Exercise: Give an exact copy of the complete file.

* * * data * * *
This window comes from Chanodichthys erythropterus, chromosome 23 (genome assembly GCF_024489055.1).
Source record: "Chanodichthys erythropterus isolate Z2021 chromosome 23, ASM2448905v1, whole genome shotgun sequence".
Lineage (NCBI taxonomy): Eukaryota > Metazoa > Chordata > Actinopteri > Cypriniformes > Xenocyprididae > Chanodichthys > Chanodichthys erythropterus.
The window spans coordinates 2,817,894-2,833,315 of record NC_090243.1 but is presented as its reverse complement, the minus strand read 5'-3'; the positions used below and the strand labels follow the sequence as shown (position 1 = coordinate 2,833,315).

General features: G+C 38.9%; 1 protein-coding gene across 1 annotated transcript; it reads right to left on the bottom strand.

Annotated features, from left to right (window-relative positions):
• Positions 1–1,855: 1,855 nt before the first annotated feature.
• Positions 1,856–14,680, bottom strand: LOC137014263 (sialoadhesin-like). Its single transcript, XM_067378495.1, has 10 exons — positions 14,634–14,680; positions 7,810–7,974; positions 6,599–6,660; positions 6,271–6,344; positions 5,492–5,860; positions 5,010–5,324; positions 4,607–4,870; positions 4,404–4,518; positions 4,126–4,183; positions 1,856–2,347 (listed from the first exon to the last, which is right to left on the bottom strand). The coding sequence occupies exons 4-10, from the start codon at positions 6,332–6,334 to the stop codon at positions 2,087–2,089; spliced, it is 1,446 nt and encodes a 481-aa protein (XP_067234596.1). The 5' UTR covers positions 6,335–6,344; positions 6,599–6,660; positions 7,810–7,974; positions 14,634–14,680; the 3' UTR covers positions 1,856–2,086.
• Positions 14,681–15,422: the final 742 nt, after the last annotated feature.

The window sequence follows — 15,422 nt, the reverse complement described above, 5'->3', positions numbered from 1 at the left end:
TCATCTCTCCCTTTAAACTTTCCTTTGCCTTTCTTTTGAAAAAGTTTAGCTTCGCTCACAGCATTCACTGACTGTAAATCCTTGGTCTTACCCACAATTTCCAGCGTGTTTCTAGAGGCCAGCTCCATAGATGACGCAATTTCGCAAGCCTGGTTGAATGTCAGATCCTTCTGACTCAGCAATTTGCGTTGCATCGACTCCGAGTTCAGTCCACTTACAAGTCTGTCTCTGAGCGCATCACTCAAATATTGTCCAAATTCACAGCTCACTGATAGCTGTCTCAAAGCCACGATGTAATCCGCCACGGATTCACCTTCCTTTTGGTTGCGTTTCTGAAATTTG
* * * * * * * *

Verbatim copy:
This window comes from Chanodichthys erythropterus, chromosome 23 (genome assembly GCF_024489055.1).
Source record: "Chanodichthys erythropterus isolate Z2021 chromosome 23, ASM2448905v1, whole genome shotgun sequence".
Lineage (NCBI taxonomy): Eukaryota > Metazoa > Chordata > Actinopteri > Cypriniformes > Xenocyprididae > Chanodichthys > Chanodichthys erythropterus.
The window spans coordinates 2,817,894-2,833,315 of record NC_090243.1 but is presented as its reverse complement, the minus strand read 5'-3'; the positions used below and the strand labels follow the sequence as shown (position 1 = coordinate 2,833,315).

General features: G+C 38.9%; 1 protein-coding gene across 1 annotated transcript; it reads right to left on the bottom strand.

Annotated features, from left to right (window-relative positions):
• Positions 1–1,855: 1,855 nt before the first annotated feature.
• Positions 1,856–14,680, bottom strand: LOC137014263 (sialoadhesin-like). Its single transcript, XM_067378495.1, has 10 exons — positions 14,634–14,680; positions 7,810–7,974; positions 6,599–6,660; positions 6,271–6,344; positions 5,492–5,860; positions 5,010–5,324; positions 4,607–4,870; positions 4,404–4,518; positions 4,126–4,183; positions 1,856–2,347 (listed from the first exon to the last, which is right to left on the bottom strand). The coding sequence occupies exons 4-10, from the start codon at positions 6,332–6,334 to the stop codon at positions 2,087–2,089; spliced, it is 1,446 nt and encodes a 481-aa protein (XP_067234596.1). The 5' UTR covers positions 6,335–6,344; positions 6,599–6,660; positions 7,810–7,974; positions 14,634–14,680; the 3' UTR covers positions 1,856–2,086.
• Positions 14,681–15,422: the final 742 nt, after the last annotated feature.

The window sequence follows — 15,422 nt, the reverse complement described above, 5'->3', positions numbered from 1 at the left end:
TCATCTCTCCCTTTAAACTTTCCTTTGCCTTTCTTTTGAAAAAGTTTAGCTTCGCTCACAGCATTCACTGACTGTAAATCCTTGGTCTTACCCACAATTTCCAGCGTGTTTCTAGAGGCCAGCTCCATAGATGACGCAATTTCGCAAGCCTGGTTGAATGTCAGATCCTTCTGACTCAGCAATTTGCGTTGCATCGACTCCGAGTTCAGTCCACTTACAAGTCTGTCTCTGAGCGCATCACTCAAATATTGTCCAAATTCACAGCTCACTGATAGCTGTCTCAAAGCCACGATGTAATCCGCCACGGATTCACCTTCCTTTTGGTTGCGTTTCTGAAATTTG